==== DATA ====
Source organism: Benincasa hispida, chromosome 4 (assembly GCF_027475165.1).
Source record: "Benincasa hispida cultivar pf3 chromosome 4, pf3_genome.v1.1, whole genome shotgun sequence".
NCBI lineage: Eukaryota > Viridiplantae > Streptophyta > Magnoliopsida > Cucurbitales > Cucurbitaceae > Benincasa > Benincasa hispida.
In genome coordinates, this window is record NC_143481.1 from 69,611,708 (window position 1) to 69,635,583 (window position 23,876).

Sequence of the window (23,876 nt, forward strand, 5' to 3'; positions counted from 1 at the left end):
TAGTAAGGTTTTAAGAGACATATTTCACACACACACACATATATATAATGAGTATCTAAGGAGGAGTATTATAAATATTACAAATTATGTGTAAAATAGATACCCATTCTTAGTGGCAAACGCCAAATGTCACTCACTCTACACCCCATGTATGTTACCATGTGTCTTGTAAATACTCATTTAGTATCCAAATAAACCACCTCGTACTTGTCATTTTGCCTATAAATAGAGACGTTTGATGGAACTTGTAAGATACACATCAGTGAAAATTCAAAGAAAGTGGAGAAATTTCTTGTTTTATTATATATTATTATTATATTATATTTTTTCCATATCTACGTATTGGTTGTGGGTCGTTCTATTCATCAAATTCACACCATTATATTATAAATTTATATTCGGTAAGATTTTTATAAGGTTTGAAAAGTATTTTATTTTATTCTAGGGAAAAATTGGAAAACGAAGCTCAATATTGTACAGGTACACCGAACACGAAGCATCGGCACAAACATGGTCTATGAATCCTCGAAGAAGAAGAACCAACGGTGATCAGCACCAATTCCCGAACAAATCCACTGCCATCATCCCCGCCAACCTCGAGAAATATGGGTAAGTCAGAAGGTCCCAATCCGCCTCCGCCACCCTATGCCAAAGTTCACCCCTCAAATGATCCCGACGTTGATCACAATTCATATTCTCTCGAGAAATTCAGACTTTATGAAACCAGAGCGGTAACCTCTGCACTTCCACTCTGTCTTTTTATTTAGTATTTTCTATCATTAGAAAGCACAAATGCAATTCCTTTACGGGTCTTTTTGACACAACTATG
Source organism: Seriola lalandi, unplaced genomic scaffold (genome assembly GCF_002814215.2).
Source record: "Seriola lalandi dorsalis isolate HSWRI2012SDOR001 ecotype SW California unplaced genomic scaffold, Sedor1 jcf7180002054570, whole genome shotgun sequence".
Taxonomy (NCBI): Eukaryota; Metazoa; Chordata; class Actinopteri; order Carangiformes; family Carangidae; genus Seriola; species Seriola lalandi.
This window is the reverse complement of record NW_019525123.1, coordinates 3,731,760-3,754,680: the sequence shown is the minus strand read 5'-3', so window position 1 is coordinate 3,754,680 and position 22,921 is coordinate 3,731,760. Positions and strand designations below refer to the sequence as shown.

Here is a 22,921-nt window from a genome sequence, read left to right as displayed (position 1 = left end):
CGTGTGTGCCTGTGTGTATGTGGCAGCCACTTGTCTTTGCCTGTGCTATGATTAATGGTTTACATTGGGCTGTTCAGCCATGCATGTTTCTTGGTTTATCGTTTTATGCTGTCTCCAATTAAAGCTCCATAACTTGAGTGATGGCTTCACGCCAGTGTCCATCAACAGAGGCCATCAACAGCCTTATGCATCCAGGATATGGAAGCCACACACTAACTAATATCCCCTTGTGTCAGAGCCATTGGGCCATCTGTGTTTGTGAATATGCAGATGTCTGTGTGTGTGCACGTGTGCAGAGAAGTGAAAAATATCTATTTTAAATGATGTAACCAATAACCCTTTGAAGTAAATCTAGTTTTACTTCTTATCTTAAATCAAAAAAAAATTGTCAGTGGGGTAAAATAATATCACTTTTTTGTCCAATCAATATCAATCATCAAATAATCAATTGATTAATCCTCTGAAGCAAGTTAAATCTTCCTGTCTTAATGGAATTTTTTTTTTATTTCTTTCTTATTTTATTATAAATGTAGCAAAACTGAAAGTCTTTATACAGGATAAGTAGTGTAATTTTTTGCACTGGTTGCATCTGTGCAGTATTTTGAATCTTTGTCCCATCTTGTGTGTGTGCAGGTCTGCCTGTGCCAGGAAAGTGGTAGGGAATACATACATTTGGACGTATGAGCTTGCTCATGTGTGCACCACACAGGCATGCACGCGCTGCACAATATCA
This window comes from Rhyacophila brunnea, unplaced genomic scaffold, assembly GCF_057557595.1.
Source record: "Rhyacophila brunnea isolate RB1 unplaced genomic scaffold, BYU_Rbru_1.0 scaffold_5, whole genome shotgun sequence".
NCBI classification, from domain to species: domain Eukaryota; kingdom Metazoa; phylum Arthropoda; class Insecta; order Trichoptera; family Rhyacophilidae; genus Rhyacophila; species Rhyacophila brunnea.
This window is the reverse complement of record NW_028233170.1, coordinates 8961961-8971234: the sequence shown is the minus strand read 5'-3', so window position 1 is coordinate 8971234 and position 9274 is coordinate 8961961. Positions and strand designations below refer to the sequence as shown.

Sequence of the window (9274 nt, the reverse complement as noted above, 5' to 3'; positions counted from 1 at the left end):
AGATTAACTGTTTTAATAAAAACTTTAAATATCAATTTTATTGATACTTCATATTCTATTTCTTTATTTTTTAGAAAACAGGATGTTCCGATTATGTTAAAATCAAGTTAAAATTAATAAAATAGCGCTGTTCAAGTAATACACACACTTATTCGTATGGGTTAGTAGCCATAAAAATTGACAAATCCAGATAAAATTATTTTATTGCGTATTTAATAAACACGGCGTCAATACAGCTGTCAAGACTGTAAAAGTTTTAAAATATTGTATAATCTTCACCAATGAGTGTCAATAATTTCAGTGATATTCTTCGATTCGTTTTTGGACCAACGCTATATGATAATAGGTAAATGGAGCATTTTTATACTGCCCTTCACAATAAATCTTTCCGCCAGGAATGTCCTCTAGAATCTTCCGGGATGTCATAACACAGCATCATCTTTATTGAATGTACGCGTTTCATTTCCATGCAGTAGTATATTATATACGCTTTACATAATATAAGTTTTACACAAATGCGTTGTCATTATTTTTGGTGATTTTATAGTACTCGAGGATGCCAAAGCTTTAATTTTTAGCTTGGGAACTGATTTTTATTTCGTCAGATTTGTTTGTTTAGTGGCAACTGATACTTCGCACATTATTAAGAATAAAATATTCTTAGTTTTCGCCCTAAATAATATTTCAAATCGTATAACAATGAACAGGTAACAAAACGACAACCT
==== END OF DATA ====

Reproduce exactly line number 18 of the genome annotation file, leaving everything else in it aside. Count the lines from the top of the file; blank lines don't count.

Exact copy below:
AGATTAACTGTTTTAATAAAAACTTTAAATATCAATTTTATTGATACTTCATATTCTATTTCTTTATTTTTTAGAAAACAGGATGTTCCGATTATGTTAAAATCAAGTTAAAATTAATAAAATAGCGCTGTTCAAGTAATACACACACTTATTCGTATGGGTTAGTAGCCATAAAAATTGACAAATCCAGATAAAATTATTTTATTGCGTATTTAATAAACACGGCGTCAATACAGCTGTCAAGACTGTAAAAGTTTTAAAATATTGTATAATCTTCACCAATGAGTGTCAATAATTTCAGTGATATTCTTCGATTCGTTTTTGGACCAACGCTATATGATAATAGGTAAATGGAGCATTTTTATACTGCCCTTCACAATAAATCTTTCCGCCAGGAATGTCCTCTAGAATCTTCCGGGATGTCATAACACAGCATCATCTTTATTGAATGTACGCGTTTCATTTCCATGCAGTAGTATATTATATACGCTTTACATAATATAAGTTTTACACAAATGCGTTGTCATTATTTTTGGTGATTTTATAGTACTCGAGGATGCCAAAGCTTTAATTTTTAGCTTGGGAACTGATTTTTATTTCGTCAGATTTGTTTGTTTAGTGGCAACTGATACTTCGCACATTATTAAGAATAAAATATTCTTAGTTTTCGCCCTAAATAATATTTCAAATCGTATAACAATGAACAGGTAACAAAACGACAACCT